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The USPS Is Now Delivering Groceries

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Quick: Try to remember the last time you sprang for 49 cents for a stamp. Most likely, it's been a while. The problem is, whether or not people use the service, the USPS has to employ enough people to maintain the distribution method that makes it possible to send a letter across the country for less than two quarters. That costs money. And when the service isn't used as much, that's wasted money, meaning the USPS loses something like $2 billion per fiscal quarter.

This, obviously, is not a trend that can continue forever, which is why the USPS is dipping their toes into other service offerings. One of the latest? Food delivery.

Over the summer, San Francisco's USPS chapter partnered up with to deliver groceries (through the AmazonFresh line) and other household items like paper towels (through Amazon Prime). The trial lasted 60 days, and was successful enough -- with the USPS averaging 160 deliveries a day across 38 different zip codes -- that the Postal Regulatory Commission approved another two years of services.

There was a learning curve for that initial two months, particularly how to actually pack and deliver the insulated tote bags. "We had an idea of how we wanted to load the trucks," said James Wigdel, spokesperson for San Francisco's USPS. "But things would come up. The totes were soft-sided, so how do you keep them from collapsing in the truck? What was the best way to efficiently load them? Things like that."

With the pesky packing logistics out of the way, the question left was what time of day was best to delivery the groceries. Amazon and the USPS put their heads together and settled for the low-traffic time period of 3 a.m. to 7 a.m., every morning.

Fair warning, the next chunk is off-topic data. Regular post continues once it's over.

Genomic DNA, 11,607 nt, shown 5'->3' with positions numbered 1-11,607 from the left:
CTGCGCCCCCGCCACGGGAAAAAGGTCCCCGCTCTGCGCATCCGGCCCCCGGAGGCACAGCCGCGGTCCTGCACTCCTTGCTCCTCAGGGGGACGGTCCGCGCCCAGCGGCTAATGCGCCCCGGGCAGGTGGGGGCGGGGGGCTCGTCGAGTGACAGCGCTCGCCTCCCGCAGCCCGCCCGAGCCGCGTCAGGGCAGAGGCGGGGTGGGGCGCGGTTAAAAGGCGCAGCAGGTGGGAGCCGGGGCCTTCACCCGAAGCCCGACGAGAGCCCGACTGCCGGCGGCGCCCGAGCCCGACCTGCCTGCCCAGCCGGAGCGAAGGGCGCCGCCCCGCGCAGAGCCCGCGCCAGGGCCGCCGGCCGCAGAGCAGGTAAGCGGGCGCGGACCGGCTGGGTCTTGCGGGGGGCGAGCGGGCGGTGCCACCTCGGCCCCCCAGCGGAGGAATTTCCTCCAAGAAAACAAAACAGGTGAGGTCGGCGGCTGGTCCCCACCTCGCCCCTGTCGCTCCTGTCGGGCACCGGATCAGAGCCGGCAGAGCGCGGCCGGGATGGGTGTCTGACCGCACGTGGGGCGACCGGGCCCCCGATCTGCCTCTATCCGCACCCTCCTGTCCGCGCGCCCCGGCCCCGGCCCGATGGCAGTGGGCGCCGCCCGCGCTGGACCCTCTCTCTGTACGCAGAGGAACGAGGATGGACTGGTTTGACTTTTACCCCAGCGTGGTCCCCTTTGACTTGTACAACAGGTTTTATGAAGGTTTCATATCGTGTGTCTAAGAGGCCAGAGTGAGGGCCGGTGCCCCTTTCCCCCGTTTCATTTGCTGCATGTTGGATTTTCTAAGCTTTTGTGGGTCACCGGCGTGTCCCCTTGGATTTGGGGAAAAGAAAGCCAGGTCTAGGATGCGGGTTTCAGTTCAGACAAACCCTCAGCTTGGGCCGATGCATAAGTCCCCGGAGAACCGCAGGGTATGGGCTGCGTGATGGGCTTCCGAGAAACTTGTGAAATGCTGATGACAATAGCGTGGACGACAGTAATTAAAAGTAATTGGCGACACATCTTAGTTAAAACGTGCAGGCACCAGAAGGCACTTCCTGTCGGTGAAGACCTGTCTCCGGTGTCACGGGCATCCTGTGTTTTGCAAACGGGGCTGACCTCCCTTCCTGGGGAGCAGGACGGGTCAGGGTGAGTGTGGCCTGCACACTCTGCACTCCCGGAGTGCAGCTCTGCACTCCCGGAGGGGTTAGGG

"One thing we don't do is knock on the door or ring the bell or wake them up," said Wigdel. Instead, the USPS performs "unattended deliveries," with each customer alerting the post office where the items should be left. "On a porch, inside the door, inside the garage, however they want it delivered." (To counter other problems associated with nighttime delivery, workers are fitted with lighted caps and flashlights.) Following the delivery, customers will simply leave the tote bags where they were dropped off, and the next postal worker coming by will collect them. "Just like early morning milk delivery used to be."

The program also allowed the USPS to design and implement an entirely new style of delivery -- for them, at least -- called dynamic routing. "Now, if you live on a certain block, or a certain street, you generally have a regular carrier who has a regular route," explained Wigdel. "But since we're not going to every single house, every single day, we have to assign them to what we call a dynamic route. Every day, the carrier will have a different route and go to different houses."

This may seem like old hat seeing as FedEx and UPS have been performing this service for years, but it's a big change for USPS's old way of doing things. And if this partnership allows other companies to see USPS as a worthwhile competitor to the shipping options that currently exist, perhaps they'll reap more business partnerships and no longer be the costly albatross they've become.

But that's putting on the long-term prognosticator's cap. As far as whether or not this specific service will be implemented in other cities? "We hope to expand it, not just in San Francisco, but elsewhere," said Wigdel, without being able to go into further specifics. Seeing as Los Angeles is one of the few cities where AmazonFresh is available, don't be shocked if, within two years, postal workers are bringing groceries to your door in the middle of the night.

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